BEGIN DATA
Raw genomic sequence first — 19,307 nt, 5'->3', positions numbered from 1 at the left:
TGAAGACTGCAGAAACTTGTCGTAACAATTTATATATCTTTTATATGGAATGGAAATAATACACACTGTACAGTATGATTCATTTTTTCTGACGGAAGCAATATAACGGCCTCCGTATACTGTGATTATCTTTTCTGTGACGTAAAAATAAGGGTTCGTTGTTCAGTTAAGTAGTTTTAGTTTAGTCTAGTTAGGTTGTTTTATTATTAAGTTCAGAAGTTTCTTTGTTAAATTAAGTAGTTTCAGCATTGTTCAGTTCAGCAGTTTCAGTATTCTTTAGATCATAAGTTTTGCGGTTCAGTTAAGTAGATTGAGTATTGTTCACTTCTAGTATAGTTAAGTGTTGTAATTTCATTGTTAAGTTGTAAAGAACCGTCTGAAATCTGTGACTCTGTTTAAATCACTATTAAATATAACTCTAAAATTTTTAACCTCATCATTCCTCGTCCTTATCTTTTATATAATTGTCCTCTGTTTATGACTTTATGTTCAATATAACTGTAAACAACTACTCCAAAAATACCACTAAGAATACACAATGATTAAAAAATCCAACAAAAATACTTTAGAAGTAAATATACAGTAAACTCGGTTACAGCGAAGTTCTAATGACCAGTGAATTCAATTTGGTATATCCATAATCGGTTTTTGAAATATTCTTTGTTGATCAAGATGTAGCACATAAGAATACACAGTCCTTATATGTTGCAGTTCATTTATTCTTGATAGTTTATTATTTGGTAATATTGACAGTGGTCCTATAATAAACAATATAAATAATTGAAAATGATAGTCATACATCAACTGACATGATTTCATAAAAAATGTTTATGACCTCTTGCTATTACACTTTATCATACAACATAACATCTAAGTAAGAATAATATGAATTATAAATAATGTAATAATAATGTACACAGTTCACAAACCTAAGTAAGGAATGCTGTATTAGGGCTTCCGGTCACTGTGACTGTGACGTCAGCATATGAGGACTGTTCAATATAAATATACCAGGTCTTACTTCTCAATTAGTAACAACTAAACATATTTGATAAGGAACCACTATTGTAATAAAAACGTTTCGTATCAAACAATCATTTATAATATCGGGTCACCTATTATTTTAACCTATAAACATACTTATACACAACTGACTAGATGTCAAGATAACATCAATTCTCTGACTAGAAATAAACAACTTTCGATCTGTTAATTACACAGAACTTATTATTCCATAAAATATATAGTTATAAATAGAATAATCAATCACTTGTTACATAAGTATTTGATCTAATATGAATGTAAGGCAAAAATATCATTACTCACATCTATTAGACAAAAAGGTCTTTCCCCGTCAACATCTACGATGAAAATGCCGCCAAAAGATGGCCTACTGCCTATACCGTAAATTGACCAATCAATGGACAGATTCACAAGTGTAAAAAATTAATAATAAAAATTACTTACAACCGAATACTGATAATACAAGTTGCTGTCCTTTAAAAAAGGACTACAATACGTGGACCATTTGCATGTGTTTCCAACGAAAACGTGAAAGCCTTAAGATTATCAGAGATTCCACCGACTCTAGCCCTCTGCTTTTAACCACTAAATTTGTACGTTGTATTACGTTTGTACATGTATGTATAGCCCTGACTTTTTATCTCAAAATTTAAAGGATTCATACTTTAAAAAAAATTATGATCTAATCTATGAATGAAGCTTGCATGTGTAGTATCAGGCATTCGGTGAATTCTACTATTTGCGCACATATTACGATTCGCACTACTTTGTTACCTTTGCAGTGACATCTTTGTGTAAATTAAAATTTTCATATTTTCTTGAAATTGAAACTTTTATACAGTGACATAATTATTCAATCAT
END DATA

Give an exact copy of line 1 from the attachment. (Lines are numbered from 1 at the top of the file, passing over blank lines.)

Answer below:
Raw genomic sequence first — 19,307 nt, 5'->3', positions numbered from 1 at the left: